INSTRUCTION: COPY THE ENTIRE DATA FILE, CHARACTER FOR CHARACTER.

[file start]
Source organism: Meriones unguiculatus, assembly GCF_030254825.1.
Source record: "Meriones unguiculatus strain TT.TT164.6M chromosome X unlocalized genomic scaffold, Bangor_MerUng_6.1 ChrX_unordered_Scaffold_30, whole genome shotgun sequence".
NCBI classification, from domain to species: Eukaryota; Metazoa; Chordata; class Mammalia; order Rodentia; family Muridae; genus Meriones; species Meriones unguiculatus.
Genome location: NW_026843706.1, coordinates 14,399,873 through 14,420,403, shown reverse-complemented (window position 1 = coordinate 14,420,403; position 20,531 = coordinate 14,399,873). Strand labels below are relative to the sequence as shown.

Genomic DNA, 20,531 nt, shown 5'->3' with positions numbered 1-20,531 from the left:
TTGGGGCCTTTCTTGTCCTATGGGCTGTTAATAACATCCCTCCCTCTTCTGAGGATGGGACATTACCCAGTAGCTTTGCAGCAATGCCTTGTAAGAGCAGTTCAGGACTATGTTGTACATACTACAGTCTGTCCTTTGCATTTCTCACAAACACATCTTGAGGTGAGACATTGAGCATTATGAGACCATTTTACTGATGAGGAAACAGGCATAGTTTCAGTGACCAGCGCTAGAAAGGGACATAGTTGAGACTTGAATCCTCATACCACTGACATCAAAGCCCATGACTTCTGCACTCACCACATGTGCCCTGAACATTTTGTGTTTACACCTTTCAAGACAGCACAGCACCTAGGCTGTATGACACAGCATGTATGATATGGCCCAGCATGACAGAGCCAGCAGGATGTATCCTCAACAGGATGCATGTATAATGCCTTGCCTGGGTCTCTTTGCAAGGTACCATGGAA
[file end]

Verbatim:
Source organism: Meriones unguiculatus, assembly GCF_030254825.1.
Source record: "Meriones unguiculatus strain TT.TT164.6M chromosome X unlocalized genomic scaffold, Bangor_MerUng_6.1 ChrX_unordered_Scaffold_30, whole genome shotgun sequence".
NCBI classification, from domain to species: Eukaryota; Metazoa; Chordata; class Mammalia; order Rodentia; family Muridae; genus Meriones; species Meriones unguiculatus.
Genome location: NW_026843706.1, coordinates 14,399,873 through 14,420,403, shown reverse-complemented (window position 1 = coordinate 14,420,403; position 20,531 = coordinate 14,399,873). Strand labels below are relative to the sequence as shown.

Genomic DNA, 20,531 nt, shown 5'->3' with positions numbered 1-20,531 from the left:
TTGGGGCCTTTCTTGTCCTATGGGCTGTTAATAACATCCCTCCCTCTTCTGAGGATGGGACATTACCCAGTAGCTTTGCAGCAATGCCTTGTAAGAGCAGTTCAGGACTATGTTGTACATACTACAGTCTGTCCTTTGCATTTCTCACAAACACATCTTGAGGTGAGACATTGAGCATTATGAGACCATTTTACTGATGAGGAAACAGGCATAGTTTCAGTGACCAGCGCTAGAAAGGGACATAGTTGAGACTTGAATCCTCATACCACTGACATCAAAGCCCATGACTTCTGCACTCACCACATGTGCCCTGAACATTTTGTGTTTACACCTTTCAAGACAGCACAGCACCTAGGCTGTATGACACAGCATGTATGATATGGCCCAGCATGACAGAGCCAGCAGGATGTATCCTCAACAGGATGCATGTATAATGCCTTGCCTGGGTCTCTTTGCAAGGTACCATGGAA